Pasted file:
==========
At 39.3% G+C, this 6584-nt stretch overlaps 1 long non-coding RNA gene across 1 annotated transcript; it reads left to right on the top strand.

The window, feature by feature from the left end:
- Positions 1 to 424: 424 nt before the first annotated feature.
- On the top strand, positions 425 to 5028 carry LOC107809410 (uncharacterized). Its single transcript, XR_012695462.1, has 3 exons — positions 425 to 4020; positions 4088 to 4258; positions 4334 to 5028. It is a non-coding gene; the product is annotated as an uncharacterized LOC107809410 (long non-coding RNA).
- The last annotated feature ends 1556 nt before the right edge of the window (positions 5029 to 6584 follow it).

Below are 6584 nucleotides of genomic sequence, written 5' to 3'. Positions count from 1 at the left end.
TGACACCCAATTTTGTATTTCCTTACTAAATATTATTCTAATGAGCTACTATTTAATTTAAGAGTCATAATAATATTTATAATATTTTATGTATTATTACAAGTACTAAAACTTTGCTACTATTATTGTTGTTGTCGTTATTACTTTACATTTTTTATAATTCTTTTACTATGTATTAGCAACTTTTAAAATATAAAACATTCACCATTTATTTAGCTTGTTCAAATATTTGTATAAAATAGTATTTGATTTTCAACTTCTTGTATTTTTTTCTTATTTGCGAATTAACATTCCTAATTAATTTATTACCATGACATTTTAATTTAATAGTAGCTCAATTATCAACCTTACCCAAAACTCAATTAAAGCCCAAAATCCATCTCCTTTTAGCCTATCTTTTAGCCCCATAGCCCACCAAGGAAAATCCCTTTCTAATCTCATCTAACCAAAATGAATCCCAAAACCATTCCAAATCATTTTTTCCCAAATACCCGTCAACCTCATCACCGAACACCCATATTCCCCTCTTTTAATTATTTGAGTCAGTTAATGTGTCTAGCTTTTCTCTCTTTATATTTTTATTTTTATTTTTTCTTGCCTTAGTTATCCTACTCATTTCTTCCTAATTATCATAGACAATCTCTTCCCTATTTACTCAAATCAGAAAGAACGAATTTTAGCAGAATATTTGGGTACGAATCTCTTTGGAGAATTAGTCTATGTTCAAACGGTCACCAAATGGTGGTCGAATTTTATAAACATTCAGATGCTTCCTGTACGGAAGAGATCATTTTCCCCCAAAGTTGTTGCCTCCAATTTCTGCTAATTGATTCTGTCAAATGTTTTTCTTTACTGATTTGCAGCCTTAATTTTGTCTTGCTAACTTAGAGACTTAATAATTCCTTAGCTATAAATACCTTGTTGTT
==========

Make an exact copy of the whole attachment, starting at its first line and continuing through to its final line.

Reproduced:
At 39.3% G+C, this 6584-nt stretch overlaps 1 long non-coding RNA gene across 1 annotated transcript; it reads left to right on the top strand.

The window, feature by feature from the left end:
- Positions 1 to 424: 424 nt before the first annotated feature.
- On the top strand, positions 425 to 5028 carry LOC107809410 (uncharacterized). Its single transcript, XR_012695462.1, has 3 exons — positions 425 to 4020; positions 4088 to 4258; positions 4334 to 5028. It is a non-coding gene; the product is annotated as an uncharacterized LOC107809410 (long non-coding RNA).
- The last annotated feature ends 1556 nt before the right edge of the window (positions 5029 to 6584 follow it).

Below are 6584 nucleotides of genomic sequence, written 5' to 3'. Positions count from 1 at the left end.
TGACACCCAATTTTGTATTTCCTTACTAAATATTATTCTAATGAGCTACTATTTAATTTAAGAGTCATAATAATATTTATAATATTTTATGTATTATTACAAGTACTAAAACTTTGCTACTATTATTGTTGTTGTCGTTATTACTTTACATTTTTTATAATTCTTTTACTATGTATTAGCAACTTTTAAAATATAAAACATTCACCATTTATTTAGCTTGTTCAAATATTTGTATAAAATAGTATTTGATTTTCAACTTCTTGTATTTTTTTCTTATTTGCGAATTAACATTCCTAATTAATTTATTACCATGACATTTTAATTTAATAGTAGCTCAATTATCAACCTTACCCAAAACTCAATTAAAGCCCAAAATCCATCTCCTTTTAGCCTATCTTTTAGCCCCATAGCCCACCAAGGAAAATCCCTTTCTAATCTCATCTAACCAAAATGAATCCCAAAACCATTCCAAATCATTTTTTCCCAAATACCCGTCAACCTCATCACCGAACACCCATATTCCCCTCTTTTAATTATTTGAGTCAGTTAATGTGTCTAGCTTTTCTCTCTTTATATTTTTATTTTTATTTTTTCTTGCCTTAGTTATCCTACTCATTTCTTCCTAATTATCATAGACAATCTCTTCCCTATTTACTCAAATCAGAAAGAACGAATTTTAGCAGAATATTTGGGTACGAATCTCTTTGGAGAATTAGTCTATGTTCAAACGGTCACCAAATGGTGGTCGAATTTTATAAACATTCAGATGCTTCCTGTACGGAAGAGATCATTTTCCCCCAAAGTTGTTGCCTCCAATTTCTGCTAATTGATTCTGTCAAATGTTTTTCTTTACTGATTTGCAGCCTTAATTTTGTCTTGCTAACTTAGAGACTTAATAATTCCTTAGCTATAAATACCTTGTTGTT